The bytecode proof obligation generator

Jack 1.8 release has an integrated compiler from the high level specification language JML to the ByteCode Specification Language (BCSL for short) and a Java bytecode verification condition generator. The verification condition generator must receive as an input a class file annotated with BCSL specification and where the bytecode is generated by a non optmising compiler.

What can it serve for?

The JML compiler and the bytecode proof obligation generator, for the moment, are in experimental phase. The final purpose is that they should allow a code receiver side to establish trust in untrusted interface implementation which potentially is not accompanied by its source code. In particular, the interface implementation side, provided with the interface specification, will annotate sufficiently the source code up to be provable against the interface specification. Once the implementation, annotation and static checking processes give the positive results, the code can be compiled; the code producer, then, generates an annotated class file, using the compiler provided by Jack as explained later; the annotated class file contains enough information, such that the client be able to establish that the bytecode respects the interface specification. In particular, the client uses the bytecode proof obligation generator in Jack as explained also later

Compiling JML annotations into Bytecode Specification annotations

First, you can look at the subset of JML keywords and operators, that the JML compiler supports. Basically, we support a light weight specification. We do not support pure method calls in specification. The JML compiler compiles the high level JML source specification into low level bytecode specification. How to do this is explained hereafter. The JML compiler does not depend on any specific Java compiler that generates debug information: the class data structures Local_Variable_Table which describes the local variables for a method and the Line_Number_Table, which describes the link between source code lines and the bytecode instructions. The Java Sun compiler by default generates those attributes. Most of the compilers support options for generating this data. Compiling JML specification into bytecode specification and inserting it in the corresponding class file involves these steps:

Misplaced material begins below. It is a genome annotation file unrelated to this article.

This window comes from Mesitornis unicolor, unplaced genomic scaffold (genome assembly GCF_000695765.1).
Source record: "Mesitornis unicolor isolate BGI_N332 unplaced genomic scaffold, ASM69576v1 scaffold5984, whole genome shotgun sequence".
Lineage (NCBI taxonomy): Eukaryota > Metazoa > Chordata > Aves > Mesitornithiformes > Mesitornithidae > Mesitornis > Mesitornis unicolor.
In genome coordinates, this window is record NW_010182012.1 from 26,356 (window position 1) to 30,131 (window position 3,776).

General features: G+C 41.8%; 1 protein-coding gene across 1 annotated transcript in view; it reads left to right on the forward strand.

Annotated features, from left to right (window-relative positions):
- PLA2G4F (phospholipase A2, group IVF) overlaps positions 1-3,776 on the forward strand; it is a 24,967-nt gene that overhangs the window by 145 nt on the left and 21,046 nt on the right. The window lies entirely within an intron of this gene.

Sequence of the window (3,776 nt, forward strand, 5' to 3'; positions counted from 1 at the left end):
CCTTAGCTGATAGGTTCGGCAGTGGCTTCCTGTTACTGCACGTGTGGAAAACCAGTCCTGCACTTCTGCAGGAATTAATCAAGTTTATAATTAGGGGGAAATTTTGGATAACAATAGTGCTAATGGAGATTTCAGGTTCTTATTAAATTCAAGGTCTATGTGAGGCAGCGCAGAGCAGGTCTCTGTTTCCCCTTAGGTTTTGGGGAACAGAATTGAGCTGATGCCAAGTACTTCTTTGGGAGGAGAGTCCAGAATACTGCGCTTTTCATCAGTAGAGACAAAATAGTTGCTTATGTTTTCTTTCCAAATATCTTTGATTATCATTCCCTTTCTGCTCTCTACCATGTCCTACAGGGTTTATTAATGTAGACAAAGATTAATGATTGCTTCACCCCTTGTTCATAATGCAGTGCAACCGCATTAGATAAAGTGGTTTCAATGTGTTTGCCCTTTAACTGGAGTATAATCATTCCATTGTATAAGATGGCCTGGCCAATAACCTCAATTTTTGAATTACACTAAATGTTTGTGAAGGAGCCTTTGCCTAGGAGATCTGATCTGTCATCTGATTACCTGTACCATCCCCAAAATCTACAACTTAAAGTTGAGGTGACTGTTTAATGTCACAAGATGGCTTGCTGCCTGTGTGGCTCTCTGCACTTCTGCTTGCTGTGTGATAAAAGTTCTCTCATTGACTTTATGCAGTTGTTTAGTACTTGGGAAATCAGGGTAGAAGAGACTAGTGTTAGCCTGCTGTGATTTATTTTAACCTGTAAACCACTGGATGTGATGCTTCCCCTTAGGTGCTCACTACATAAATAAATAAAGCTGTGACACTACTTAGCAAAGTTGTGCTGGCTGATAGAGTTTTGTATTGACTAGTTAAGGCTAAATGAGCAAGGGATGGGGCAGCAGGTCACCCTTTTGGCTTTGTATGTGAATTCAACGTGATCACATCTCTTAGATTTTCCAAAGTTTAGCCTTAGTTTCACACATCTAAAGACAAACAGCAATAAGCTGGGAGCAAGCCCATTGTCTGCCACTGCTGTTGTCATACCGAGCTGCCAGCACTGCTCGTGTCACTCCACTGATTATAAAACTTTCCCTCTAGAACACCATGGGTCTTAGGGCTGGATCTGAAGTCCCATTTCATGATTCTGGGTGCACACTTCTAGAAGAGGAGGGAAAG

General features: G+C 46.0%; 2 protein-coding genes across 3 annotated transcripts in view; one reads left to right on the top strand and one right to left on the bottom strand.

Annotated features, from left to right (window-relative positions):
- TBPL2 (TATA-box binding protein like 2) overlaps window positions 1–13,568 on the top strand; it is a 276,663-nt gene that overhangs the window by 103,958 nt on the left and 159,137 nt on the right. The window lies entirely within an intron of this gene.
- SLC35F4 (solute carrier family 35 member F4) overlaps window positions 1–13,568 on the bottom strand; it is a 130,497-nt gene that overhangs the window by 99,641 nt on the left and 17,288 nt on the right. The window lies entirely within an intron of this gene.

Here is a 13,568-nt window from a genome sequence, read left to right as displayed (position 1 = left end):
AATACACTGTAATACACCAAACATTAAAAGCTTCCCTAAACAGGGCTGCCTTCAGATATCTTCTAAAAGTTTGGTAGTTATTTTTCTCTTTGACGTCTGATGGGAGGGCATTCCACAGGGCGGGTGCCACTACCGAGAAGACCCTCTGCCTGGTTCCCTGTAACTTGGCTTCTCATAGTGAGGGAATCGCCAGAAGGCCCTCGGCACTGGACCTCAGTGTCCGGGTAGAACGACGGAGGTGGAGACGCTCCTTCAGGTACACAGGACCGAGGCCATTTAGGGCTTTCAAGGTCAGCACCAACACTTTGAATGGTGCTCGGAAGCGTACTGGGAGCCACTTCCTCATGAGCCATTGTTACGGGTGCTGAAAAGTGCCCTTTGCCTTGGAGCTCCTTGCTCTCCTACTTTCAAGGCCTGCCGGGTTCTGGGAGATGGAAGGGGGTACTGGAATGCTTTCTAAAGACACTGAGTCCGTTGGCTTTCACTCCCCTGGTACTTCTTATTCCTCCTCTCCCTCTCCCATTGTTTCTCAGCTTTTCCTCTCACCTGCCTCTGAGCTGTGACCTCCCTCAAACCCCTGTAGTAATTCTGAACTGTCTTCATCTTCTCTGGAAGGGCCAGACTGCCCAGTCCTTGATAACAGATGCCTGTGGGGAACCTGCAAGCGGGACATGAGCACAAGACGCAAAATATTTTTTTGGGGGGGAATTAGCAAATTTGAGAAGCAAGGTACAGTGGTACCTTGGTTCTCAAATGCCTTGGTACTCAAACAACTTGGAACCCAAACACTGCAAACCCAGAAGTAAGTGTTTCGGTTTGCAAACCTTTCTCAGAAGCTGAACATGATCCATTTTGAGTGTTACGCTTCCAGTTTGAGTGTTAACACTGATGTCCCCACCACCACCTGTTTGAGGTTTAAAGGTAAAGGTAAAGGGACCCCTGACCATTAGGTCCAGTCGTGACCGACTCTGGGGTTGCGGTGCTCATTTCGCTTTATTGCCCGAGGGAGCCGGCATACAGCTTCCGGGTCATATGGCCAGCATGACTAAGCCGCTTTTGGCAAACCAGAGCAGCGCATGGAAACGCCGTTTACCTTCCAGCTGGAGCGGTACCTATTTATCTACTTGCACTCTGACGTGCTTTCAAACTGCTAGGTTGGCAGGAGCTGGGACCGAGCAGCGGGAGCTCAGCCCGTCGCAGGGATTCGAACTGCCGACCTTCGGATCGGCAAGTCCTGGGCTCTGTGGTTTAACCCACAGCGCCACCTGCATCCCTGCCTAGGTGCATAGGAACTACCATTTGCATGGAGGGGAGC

Generating proof obligations for annotated Java classes

Proving the proof obligations

You can see the proof obligations the generated proof obligations Start eclipse, open the Jack perspective. If you want to automatically prove a goal (i.e. a proof obligation ), then you have to : In order to prove interactively a goal, you have to do the following: